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http://alcanza.uprrp.edu/wp-content/uploads/2015/?cialis-used-for-recreational-sex Cialis Used For Recreational Sex. received her first string instrument from her great aunt and uncle, only to discover the full-sized fiddle was too large for her 8-year old arms. Noticing his daughter’s letdown, Sierra’s father handed her his mandolin as consolation. “Try this out while you wait for them to exchange the fiddle,” he said, explaining that the fiddle and mandolin were tuned alike. “I could show you a few things here.”

Within a year, young Sierra found herself getting handed $5 bills from bluegrass musicians to perform her mandolin at a community center in Jamestown, Tennessee, about 26 miles down the road from Byrdstown, where she grew up. A member of a family who sung gospel music on Sundays and sometimes toured local churches to sing, Hull was comfortable with performances. But getting up to sing was one thing; getting up to play the mandolin was another.

“Singing was what I just always did,” says Hull. “I never felt like it was something I wanted to work extremely hard at.” With the mandolin in her arms, however, she realized she “wanted to be really, really good at this.” At the Jamestown community center, local bluegrass bands would come to play and an audience would come to listen, either on stage or in the back jamming. “I hadn’t played very long at all,” recalls Hull of her first night performing the mandolin. “But they wanted to hear me play a tune on stage that they taught me in the back. One guy whipped out $5 and then another guy and another, and before I knew it I had $15 and was up on stage!”

Sierra Hull, a recent Berklee College of Music presidential scholar and graduate, hasn’t left the stage since. She made her Grand Ole Opry debut at age 11, cut her debut album, Secrets, at age 16, and is currently touring nationwide with music from her latest release, Daybreak, out in 2011 on Rounder Records. Along the way, Sierra Hull & Highway 111 will be heading up the Regina A. Quick Center for the Arts 2011-12 “Sweet Sounds” series here on campus Friday, October 21.

Daybreak is full of heartache that Sierra hasn’t necessarily experienced herself, but has sung about all her life. She penned 7 out of the 12 songs on the album, compared to the one song in Secrets that she co-wrote with her father. “There’s a good gap between Secrets and Daybreak,” says Hull, “and between the ages of 16 and 19. A lot can change at that age in that short of a time.” Hull attributes the sad lyrics of the album to the genre rather than her own personal experience. “The thing about bluegrass in particular that’s different from other music is that a lot of times the melody can be less dark than the lyrics,” she points out.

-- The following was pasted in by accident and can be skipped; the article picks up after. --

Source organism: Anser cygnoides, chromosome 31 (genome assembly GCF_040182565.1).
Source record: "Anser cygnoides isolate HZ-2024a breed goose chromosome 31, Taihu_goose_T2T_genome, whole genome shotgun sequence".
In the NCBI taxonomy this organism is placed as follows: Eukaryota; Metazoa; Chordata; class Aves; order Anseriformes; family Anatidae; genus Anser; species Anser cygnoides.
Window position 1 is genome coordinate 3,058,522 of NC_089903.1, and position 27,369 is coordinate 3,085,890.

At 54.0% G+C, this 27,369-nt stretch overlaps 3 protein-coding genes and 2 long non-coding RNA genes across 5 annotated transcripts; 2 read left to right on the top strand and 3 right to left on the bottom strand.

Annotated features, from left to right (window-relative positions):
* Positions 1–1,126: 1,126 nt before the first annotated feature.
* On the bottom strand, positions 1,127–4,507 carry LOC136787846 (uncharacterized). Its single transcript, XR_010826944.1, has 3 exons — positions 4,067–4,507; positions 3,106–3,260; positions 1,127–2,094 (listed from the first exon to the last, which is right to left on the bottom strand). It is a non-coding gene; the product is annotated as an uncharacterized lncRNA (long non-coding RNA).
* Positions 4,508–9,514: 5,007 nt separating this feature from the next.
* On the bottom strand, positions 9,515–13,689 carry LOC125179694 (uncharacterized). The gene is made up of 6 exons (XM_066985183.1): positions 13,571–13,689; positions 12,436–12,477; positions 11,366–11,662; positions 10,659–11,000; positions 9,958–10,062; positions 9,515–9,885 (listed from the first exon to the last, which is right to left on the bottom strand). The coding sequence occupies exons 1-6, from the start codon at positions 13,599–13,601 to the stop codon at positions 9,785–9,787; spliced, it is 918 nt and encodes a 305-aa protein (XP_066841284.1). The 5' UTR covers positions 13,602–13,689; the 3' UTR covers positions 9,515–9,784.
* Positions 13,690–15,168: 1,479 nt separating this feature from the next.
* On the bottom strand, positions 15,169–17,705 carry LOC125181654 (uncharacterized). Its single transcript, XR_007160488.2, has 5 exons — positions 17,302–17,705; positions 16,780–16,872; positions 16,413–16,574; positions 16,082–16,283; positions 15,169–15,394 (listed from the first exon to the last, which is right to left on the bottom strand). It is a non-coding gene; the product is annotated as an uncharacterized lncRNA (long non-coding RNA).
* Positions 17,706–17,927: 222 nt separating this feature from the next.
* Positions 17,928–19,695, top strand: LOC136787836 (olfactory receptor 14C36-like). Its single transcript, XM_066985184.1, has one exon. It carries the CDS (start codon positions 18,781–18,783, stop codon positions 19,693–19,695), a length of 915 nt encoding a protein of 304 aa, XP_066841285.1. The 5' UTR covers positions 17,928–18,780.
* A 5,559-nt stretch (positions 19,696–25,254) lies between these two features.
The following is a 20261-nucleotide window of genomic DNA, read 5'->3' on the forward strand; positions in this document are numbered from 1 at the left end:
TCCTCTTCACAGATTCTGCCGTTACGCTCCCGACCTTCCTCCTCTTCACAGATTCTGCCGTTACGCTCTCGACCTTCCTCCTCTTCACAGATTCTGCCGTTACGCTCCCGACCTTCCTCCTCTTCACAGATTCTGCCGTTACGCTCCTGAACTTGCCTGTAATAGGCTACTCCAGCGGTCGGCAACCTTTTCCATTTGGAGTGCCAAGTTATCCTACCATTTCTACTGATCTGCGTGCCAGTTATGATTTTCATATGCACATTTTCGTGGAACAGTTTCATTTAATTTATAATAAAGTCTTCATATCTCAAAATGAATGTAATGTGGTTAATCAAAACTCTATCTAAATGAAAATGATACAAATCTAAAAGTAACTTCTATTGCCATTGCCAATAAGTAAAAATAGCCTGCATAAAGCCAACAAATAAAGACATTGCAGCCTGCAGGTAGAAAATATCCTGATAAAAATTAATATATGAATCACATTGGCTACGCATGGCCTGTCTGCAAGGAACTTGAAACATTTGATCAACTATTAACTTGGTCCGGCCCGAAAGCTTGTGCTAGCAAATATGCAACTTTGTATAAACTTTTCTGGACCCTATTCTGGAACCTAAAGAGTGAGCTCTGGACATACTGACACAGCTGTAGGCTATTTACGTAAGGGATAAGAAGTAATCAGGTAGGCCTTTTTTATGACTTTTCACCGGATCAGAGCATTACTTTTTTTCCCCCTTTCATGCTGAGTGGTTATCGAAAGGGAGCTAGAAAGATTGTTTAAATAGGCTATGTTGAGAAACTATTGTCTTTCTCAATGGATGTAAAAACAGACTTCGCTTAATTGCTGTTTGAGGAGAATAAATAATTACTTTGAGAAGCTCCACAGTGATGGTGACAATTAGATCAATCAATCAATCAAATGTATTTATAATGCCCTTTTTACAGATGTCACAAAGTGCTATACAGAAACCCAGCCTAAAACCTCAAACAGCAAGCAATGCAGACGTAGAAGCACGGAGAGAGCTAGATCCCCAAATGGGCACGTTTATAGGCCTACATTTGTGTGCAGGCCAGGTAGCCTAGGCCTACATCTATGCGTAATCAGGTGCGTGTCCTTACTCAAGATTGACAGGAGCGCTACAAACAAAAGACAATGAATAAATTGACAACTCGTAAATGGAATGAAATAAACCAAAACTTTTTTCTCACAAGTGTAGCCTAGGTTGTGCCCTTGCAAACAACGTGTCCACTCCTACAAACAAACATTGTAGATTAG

On stage at Fairfield University, Hull expects that she and Highway 111, a contemporary bluegrass band, will switch it up a bit between songs from Daybreak and covers outside the bluegrass genre. “I’m personally open to all kinds of music,” she says. “The more you can stretch out the more you can develop as an artist, and even if you end up sticking with bluegrass, it’s only going to make you stronger when you tap out of it every now and then.”

Hull believes bluegrass as a genre is “in good shape” and “in a good place” as she finds new bands in her travels to festivals around the country. “The bluegrass bands playing today are very different than Bill Monroe who started all this,” she says. “Partly because the world is a different place than it was 50 or 60 years ago, and as life changes and things evolve, music changes too.”

What doesn’t change is Hull’s respect and love for the musicians who paved the way for her. Among her early influences were Doyle Lawson & Quicksilver and Alison Krause & Union Station. Krause’s voice touched Hull’s 9-year old soul with her album Forget About It, a progressive solo project that became one of Hull’s favorite albums. But it was So Long, So Wrong – by Alison Krause & Union Station – that “really steered me in a certain direction,” says Hull. “That’s it right there. That’s what I love.”

While singing and songwriting come naturally to Hull, it’s the mandolin that’s her first love and pushes her to test her boundaries as a musician. Her exceptional mandolin picking garnered her a 2011 International Bluegrass Music Association (IBMA) nomination for “Mandolin Player of the Year” and Sierra Hull & Highway 111 for “Emerging Artist of the Year.”

Hull shakes off labels like “bluegrass” and “child prodigy” with the self-awareness that she plays because she “just loves to play” and works hard at it because she’s driven to learn from others, but for herself. “Of course people think of me as rooted in bluegrass and traditional music,” she says, “but I want to break out. Do some other things. To eventually get to the point, as an artist, that I’m always growing and learning as much as I can and playing the best music I can. As a band we’re just beginning to figure out who we are, and I’m just beginning to figure out who I am as an artist.”

As for the fiddle? “I’m pretty terrible at it,” chuckles Hull, admitting that once she did get one the right size, “I never really took it seriously.”

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